“Fast-paced, fair-minded, and fascinating, Tim Weiner’s Enemies turns the long history of the FBI into a story that is as compelling, and important, as today’s headlines.”—Jeffrey Toobin, author of The Oath
Enemies is the first definitive history of the FBI’s secret intelligence operations, from an author whose work on the Pentagon and the CIA won him the Pulitzer Prize and the National Book Award.
We think of the FBI as America’s police force. But secret intelligence is the Bureau’s first and foremost mission. Enemies is the story of how presidents have used the FBI to conduct political warfare, and how the Bureau became the most powerful intelligence service the United States possesses.
Here is the hidden history of America’s hundred-year war on terror. The FBI has fought against terrorists, spies, anyone it deemed subversive—and sometimes American presidents. The FBI’s secret intelligence and surveillance techniques have created a tug-of-war between national security and civil liberties. It is a tension that strains the very fabric of a free republic.
Praise for Enemies
“Outstanding.”—The New York Times
“Absorbing . . . a sweeping narrative that is all the more entertaining because it is so redolent with screw-ups and scandals.”—Los Angeles Times
“Pulitzer Prize-winning author Tim Weiner has written a riveting inside account of the FBI’s secret machinations that goes so deep into the Bureau’s skulduggery, readers will feel they are tapping the phones along with J. Edgar Hoover. This is a book that every American who cares about civil liberties should read.”—Jane Mayer, author of Dark Money
“Fascinating.”—The Wall Street Journal
“Important and disturbing . . . with all the verve and coherence of a good spy thriller.”—The New York Times Book Review
“Exciting and fast-paced.”—The Daily Beast
Finding that the answer is still a resounding no, Rosenberg reaffirms his powerful contention that it’s nearly impossible to generate significant reforms through litigation. The reason? American courts are ineffective and relatively weak—far from the uniquely powerful sources for change they’re often portrayed as. Rosenberg supports this claim by documenting the direct and secondary effects of key court decisions—particularly Brown v. Board of Education and Roe v. Wade. He reveals, for example, that Congress, the White House, and a determined civil rights movement did far more than Brown to advance desegregation, while pro-choice activists invested too much in Roe at the expense of political mobilization. Further illuminating these cases, as well as the ongoing fight for same-sex marriage rights, Rosenberg also marshals impressive evidence to overturn the common assumption that even unsuccessful litigation can advance a cause by raising its profile.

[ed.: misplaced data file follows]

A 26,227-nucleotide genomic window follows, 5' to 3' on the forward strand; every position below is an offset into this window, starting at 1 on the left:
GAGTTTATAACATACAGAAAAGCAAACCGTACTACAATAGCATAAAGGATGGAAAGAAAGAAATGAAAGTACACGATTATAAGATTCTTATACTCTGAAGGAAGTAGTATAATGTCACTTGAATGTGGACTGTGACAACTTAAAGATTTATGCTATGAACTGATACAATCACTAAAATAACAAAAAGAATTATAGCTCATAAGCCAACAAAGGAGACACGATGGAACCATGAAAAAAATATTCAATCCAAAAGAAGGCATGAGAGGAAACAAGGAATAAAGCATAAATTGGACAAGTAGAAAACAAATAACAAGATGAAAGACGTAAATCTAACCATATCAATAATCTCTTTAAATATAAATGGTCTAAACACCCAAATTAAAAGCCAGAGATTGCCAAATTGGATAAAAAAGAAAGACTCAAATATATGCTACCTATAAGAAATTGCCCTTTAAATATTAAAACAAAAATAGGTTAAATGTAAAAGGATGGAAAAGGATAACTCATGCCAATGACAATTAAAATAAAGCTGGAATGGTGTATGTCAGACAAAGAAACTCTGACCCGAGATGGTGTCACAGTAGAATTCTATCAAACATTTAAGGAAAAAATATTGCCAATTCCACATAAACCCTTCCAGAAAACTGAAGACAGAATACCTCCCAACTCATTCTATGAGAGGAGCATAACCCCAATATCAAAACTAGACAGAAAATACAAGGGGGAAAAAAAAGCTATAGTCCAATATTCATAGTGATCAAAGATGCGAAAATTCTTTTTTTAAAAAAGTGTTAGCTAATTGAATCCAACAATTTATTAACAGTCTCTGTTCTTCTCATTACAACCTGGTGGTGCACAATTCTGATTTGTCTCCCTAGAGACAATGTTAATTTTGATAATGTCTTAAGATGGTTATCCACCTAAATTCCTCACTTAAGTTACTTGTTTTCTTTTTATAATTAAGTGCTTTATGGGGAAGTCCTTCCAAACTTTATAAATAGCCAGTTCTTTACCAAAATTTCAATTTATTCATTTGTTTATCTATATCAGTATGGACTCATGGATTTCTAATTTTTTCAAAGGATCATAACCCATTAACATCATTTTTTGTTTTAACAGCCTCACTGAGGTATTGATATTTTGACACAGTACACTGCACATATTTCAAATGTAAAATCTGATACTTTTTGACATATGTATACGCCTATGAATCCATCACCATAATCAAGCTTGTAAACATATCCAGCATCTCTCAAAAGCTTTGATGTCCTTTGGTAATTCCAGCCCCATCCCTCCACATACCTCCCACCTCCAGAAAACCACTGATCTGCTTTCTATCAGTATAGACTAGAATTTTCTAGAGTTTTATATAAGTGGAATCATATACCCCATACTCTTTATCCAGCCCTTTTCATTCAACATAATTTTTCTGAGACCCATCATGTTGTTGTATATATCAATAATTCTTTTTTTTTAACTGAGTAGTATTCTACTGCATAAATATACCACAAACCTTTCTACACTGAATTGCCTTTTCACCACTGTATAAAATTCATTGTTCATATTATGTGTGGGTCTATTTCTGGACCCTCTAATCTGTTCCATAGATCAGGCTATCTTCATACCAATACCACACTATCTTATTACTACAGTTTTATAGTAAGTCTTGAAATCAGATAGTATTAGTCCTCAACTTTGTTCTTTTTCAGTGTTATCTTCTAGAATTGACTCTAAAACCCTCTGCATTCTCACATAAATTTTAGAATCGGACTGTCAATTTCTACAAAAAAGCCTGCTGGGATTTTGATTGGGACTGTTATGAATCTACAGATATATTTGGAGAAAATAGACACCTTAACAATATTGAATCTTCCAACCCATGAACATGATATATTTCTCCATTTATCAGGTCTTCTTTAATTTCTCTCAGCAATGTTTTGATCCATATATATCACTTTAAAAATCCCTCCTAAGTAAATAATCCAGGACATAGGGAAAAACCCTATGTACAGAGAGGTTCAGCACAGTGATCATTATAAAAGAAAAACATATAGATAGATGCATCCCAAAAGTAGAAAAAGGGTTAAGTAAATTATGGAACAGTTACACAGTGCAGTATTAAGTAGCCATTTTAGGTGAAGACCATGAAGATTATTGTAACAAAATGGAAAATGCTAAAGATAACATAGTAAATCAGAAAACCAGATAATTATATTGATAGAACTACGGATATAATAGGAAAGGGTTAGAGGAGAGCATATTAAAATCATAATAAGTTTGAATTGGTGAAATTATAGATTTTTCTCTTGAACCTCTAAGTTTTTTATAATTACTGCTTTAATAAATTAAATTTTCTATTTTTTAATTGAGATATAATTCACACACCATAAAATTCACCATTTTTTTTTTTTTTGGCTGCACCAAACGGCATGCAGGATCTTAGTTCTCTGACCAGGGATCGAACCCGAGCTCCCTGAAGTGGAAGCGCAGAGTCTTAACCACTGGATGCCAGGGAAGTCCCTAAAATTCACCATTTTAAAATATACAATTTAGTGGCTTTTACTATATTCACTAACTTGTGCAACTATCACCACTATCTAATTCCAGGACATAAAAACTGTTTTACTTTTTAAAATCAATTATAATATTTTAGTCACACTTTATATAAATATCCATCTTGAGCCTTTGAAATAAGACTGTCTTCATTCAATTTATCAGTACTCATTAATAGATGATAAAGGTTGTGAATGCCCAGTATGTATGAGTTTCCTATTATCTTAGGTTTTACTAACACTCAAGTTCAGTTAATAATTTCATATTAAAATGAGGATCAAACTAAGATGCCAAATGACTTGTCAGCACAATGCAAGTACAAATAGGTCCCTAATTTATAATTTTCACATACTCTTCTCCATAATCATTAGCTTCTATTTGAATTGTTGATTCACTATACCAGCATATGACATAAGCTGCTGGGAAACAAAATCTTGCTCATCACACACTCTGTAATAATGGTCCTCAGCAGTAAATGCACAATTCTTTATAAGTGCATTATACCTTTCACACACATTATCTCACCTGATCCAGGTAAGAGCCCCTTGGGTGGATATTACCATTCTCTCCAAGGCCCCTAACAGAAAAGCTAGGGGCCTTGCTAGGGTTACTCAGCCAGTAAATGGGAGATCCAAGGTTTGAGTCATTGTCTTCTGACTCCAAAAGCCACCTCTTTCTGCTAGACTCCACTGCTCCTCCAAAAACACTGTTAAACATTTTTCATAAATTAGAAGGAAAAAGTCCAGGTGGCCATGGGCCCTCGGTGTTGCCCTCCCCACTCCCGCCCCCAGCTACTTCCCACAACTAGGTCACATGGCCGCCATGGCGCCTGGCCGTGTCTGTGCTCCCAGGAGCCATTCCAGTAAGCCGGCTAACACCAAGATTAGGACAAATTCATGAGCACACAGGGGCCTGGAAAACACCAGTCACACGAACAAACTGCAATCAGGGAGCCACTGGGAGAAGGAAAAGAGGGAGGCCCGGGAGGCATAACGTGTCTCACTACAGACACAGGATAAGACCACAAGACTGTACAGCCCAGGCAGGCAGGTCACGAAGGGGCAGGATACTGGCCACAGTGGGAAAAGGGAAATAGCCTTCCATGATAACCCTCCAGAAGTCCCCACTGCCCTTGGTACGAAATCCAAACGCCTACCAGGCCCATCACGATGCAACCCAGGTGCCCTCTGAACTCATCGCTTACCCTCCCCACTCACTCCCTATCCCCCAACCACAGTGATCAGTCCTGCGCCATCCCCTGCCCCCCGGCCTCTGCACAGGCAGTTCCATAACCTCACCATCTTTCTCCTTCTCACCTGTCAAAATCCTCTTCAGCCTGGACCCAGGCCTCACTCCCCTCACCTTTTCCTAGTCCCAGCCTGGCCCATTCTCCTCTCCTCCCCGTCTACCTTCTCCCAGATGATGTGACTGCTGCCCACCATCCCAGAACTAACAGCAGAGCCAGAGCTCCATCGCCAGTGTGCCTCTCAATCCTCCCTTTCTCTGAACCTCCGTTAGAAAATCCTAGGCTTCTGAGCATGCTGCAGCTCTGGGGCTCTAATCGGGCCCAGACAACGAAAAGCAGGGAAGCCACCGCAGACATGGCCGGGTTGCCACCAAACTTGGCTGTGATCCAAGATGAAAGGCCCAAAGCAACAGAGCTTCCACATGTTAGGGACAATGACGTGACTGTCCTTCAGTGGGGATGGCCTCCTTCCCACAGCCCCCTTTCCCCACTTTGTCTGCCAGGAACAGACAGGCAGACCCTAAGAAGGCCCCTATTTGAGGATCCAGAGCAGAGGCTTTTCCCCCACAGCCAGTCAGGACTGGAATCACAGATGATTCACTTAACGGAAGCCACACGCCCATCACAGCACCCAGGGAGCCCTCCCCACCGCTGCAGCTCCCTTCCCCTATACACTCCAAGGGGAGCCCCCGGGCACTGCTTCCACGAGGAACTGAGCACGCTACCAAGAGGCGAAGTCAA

Directly addressing its critics in a new conclusion, The Hollow Hope, Second Edition promises to reignite for a new generation the national debate it sparked seventeen years ago.
But long before Joaquin "Jack" Garcia found himself wearing a wire with some of the Mafia's top capos, he was one of the FBI's unlikeliest recruits. A Cuban-born American, Jack graduated from Quantico standing six-foot-four and weighing 300 pounds -- not your typical G-man. Jack's stature soon proved an asset as the FBI looked to place agents undercover with drug smugglers, counterfeiters, and even killers. Jack became one of the few FBI agents dedicated solely to undercover work.
Using a series of carefully created aliases, Jack insinuated himself in the criminal world, from the Badlands of Philadelphia, where he was a gregarious money launderer, to the streets of Miami, where an undercover Garcia moved stolen and illicit goods and brought down dirty cops. Jack jumped at the opportunity to infiltrate the shadowy world of La Cosa Nostra, but how would the Cuban-American convince wiseguys that he was one of their own, a Sicilian capable of "earning his button" -- getting made in the Mafia? For the first time, the FBI created a special "mob school" for Jack, teaching him how to eat, talk, and think like a wiseguy. And it wasn't long before the freshly minted Jack Falcone found himself under the wing of one of the Gambinos' old school capos, Greg DePalma. DePalma, who cared for an ailing John Gotti in prison, introduced Falcone to his world of shakedowns, beatings, and envelopes of cash, never suspecting that one of his trusted crew members was a federal agent.
A page-turning account of the struggle between law enforcement and organized crime that will rank with such classic stories as Donnie Brasco, Serpico, and Wiseguy, Making Jack Falcone is an unforgettable trip into America's underworld through the eyes of a highly decorated FBI veteran.
Dr. Skousen has carefully outlined the entire code of God’s law in this book. Under this judicial system there are only about a hundred statutes required to govern a community, a state, a nation or the world if these guidelines are in the hands of wise and virtuous judges.
Learn which political ideas are in tune with God’s law so you can support them. Understand why political ideas contrary to God’s law simply don’t work. See just how marvelous life in America will be once God’s majestic law is established here.